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Trader's Corner

This week’s Trader’s Corner looks at falling distillate inventory.

We know that many of you deal in heating oil as well as propane. Even if you just deal in propane, this data will let you know it is not just propane that is getting exported.

This past week, the Energy Information Administration (EIA) reported a significant 4.513-million-barrel draw on distillate inventory. Distillates include heating oil.

A few years ago, when the new standard for diesel went into effect, it largely made historic looks at heating oil inventory irrelevant. Most refiners are fulfilling heating oil demand with lower sulfur content distillates. Below is how high sulfur (500 ppm or higher) heating oil inventory looks currently. Click to enlarge.

That inventory picture looks bullish. However, the next chart shows the changes in production that have created the rapid decrease in the supplies of high sulfur content distillates. Click to enlarge.

The amount of high sulfur product produced has gone from an average of 1.049 million barrels per day (bpd) in 2005 to a 0.319-million-bpd average so far this year. High sulfur distillates are now less than 8 percent of total production.

The bottom line is that refiners had to improve the specification on diesel, which reduced the amount of high sulfur output. Heating oil demand, which historically was high sulfur in content, is in many cases lower in sulfur content these days. The reason is not a government requirement, like with diesel, but simply due to the change in the refining process to make the higher standard diesel.

All of the above is to justify why we no longer look very closely at heating oil inventory, but look at the overall situation with total distillates instead. It is true that the total has a lot of product that would never be used as heating oil, but it still gives a better picture, we believe, of the product to potentially fulfill home heat demand than heating oil inventory alone. We could make really bad decisions on our heating oil purchases if we just let the state of heating oil inventory drive our buying decisions.

Now for the current state of distillate inventory (click to enlarge):

Distillate inventory is very low. Below is part of the reason. Click to enlarge.

The chart has the last two years of import and export data for distillates. The EIA didn’t even track U.S. exports of distillates until mid-2010, and they totaled only 450,000 bpd in the first month of reporting. Now distillate exports regularly run more than a million bpd.

At the same time, imports have fallen off. For example, in 2007 (before the recession), the import rate was 294,000 bpd to an average of 125,000 bpd last year. Imports have averaged 178,000 bpd so far this year, but that is not far above the average over the same period last year, when 162,000 bpd were imported.

Distillate demand is up some since last year as well, but the import/export activity is a big factor in the low inventory position.

We have had a few conversations with propane retailers upset over sending “our propane” overseas. It is not just propane. It is most all petroleum products. Low WTI to Brent pricing allows U.S. product to compete on the global energy market like never before.

Not too long ago, it was a one-way street, with crude and products all heading our way. But today, it is a two-way street. As long as U.S. crude and natural gas production is rising and WTI crude is pricing below Brent, the traffic in the outbound lane is going to be steady to increasing.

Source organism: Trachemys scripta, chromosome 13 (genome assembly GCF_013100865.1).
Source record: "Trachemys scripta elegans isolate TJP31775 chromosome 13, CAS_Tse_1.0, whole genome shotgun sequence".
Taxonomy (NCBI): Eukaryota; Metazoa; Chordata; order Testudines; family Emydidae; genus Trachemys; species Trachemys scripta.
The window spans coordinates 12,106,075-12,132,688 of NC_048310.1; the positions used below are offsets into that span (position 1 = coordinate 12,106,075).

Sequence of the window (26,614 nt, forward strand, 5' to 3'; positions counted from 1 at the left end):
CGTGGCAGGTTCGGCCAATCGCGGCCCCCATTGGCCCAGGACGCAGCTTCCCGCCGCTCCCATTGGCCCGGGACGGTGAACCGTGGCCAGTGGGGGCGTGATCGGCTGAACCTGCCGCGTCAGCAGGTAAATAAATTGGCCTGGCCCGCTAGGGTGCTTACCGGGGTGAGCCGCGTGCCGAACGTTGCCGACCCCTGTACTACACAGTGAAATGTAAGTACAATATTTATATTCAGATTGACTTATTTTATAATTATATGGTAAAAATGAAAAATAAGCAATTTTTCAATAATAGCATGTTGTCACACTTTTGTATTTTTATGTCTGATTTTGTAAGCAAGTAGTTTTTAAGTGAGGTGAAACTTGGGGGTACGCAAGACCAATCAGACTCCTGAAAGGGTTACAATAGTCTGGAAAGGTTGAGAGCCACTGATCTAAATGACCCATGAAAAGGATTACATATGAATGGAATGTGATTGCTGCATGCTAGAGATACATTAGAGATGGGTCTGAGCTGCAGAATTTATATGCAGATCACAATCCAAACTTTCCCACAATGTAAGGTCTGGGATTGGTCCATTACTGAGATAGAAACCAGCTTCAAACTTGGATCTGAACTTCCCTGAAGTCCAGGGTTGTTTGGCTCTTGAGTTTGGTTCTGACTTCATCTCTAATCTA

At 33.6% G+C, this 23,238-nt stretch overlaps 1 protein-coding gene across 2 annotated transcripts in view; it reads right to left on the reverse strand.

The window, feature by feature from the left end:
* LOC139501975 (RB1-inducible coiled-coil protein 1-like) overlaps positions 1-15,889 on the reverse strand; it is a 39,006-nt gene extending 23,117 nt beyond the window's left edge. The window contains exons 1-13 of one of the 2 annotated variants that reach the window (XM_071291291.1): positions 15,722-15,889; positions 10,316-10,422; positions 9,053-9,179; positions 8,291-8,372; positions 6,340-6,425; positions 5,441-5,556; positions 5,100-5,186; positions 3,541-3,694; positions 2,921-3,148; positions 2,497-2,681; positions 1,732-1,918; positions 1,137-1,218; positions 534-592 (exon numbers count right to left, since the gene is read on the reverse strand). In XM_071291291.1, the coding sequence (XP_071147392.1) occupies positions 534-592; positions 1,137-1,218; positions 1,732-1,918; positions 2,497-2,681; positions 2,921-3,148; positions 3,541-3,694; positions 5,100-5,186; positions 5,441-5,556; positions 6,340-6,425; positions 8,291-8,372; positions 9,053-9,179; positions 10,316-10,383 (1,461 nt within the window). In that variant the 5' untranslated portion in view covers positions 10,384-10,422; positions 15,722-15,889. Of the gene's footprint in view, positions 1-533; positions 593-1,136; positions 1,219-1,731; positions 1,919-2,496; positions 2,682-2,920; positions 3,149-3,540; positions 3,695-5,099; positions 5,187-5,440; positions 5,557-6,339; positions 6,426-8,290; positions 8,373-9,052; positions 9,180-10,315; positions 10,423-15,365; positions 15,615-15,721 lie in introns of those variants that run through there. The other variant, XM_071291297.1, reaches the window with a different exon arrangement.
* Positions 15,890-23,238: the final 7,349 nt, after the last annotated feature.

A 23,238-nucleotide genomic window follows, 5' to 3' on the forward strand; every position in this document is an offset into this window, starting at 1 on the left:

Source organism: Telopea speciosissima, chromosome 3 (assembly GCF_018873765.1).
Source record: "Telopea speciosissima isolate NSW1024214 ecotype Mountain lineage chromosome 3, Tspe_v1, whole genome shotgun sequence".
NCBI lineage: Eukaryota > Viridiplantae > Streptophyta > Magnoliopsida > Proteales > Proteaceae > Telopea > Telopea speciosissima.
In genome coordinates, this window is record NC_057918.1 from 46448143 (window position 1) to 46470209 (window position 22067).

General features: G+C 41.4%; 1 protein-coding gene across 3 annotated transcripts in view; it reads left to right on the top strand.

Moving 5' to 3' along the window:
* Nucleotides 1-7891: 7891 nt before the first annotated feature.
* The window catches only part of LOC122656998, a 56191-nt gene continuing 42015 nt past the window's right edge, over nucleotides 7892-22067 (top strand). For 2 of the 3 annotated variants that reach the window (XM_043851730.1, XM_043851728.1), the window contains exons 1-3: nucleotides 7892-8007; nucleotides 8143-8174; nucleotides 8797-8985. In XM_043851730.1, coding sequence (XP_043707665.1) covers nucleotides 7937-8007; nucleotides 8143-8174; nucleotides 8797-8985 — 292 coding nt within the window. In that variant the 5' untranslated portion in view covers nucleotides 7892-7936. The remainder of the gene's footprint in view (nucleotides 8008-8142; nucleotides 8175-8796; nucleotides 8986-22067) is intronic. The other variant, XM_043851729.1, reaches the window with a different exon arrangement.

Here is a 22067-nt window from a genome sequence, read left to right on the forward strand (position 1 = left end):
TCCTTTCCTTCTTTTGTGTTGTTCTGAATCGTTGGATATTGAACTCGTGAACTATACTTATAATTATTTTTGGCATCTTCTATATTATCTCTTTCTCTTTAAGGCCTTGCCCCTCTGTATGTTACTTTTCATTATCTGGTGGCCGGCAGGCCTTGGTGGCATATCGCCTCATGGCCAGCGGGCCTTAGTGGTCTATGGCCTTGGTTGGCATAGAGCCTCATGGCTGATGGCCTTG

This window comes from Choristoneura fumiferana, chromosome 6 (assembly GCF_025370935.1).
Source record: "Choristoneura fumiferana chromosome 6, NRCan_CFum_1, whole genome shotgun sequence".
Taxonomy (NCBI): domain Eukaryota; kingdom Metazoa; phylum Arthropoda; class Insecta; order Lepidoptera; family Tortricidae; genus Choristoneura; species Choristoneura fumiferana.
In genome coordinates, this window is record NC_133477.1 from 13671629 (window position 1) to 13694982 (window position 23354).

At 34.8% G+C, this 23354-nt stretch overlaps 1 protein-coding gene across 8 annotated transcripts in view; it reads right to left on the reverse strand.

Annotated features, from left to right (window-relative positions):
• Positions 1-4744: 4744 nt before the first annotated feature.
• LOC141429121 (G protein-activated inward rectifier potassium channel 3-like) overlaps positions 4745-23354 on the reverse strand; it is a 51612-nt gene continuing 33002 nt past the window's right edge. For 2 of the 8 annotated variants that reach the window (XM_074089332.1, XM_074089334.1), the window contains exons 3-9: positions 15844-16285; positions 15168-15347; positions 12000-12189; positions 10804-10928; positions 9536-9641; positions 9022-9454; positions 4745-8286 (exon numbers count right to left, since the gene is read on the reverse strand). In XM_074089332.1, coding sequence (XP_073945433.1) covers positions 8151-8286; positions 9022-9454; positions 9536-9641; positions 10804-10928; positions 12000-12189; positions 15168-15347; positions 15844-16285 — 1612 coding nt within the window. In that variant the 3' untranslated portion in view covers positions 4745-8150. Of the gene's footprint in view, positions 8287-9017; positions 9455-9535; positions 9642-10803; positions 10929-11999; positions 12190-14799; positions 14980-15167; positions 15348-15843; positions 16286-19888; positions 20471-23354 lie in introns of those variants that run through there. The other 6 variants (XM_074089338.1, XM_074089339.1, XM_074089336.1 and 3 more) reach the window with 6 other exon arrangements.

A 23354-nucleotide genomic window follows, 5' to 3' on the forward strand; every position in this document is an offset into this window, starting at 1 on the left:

Whether we sell propane or heating oil, the market just won’t allow us to take advantage of an oversupply/undervalue situation for long. Market forces are always at play to put things in balance. It is truly a global energy market.

Call Cost Management Solutions today at 888-441-3338 for more information about how Client Services can enhance your business, or drop us an email at

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Cost Management Solutions LLC (CMS) is a firm dedicated to the analysis of the energy markets for the propane marketplace. Since we are not a supplier of propane, you can be assured our focus is to provide an unbiased analysis.

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Now at

Ferrellgas acquisition to complement Blue Rhino business: Ferrellgas has purchased Mr. Bar-B-Q, a provider of barbecue tools, accessories and parts that’s headquartered in Old Bethpage, N.Y. Terms of the deal have not been disclosed. “As we marry the Mr. Bar-B-Q brand with Blue Rhino, consumers will be able to exchange for our tanks at the front of the store and then find our propane-powered products and barbecue accessories elsewhere in that same store,” says Steve Wambold, Ferrellgas president and CEO. Wambold admits Mr. Bar-B-Q doesn’t represent the typical Ferrellgas acquisition, but he says the tools, accessories and parts provider’s products fit nicely into Ferrellgas’ portfolio.

Texas city going another round with autogas: The city of Temple, Texas, is transitioning 11 fleet vehicles to propane autogas with the support of CleanFuel USA. The city estimates that each new vehicle will displace 1,600 gallons of conventional fuels while saving between $2,500 and $3,000 in fuel costs each year. Last year, the city converted five fleet vehicles to run on autogas. It also installed an onsite fueling station.

Petrash joins NPGA as political advocate: Jeff Petrash has joined the National Propane Gas Association as vice president and general counsel. He will serve as one of the association’s senior advocates on Capitol Hill and in federal agencies. Petrash was senior managing counsel at the American Gas Association for more than a decade. He previously was a partner in a law firm in Washington, D.C., where he specialized in energy regulation and litigation.


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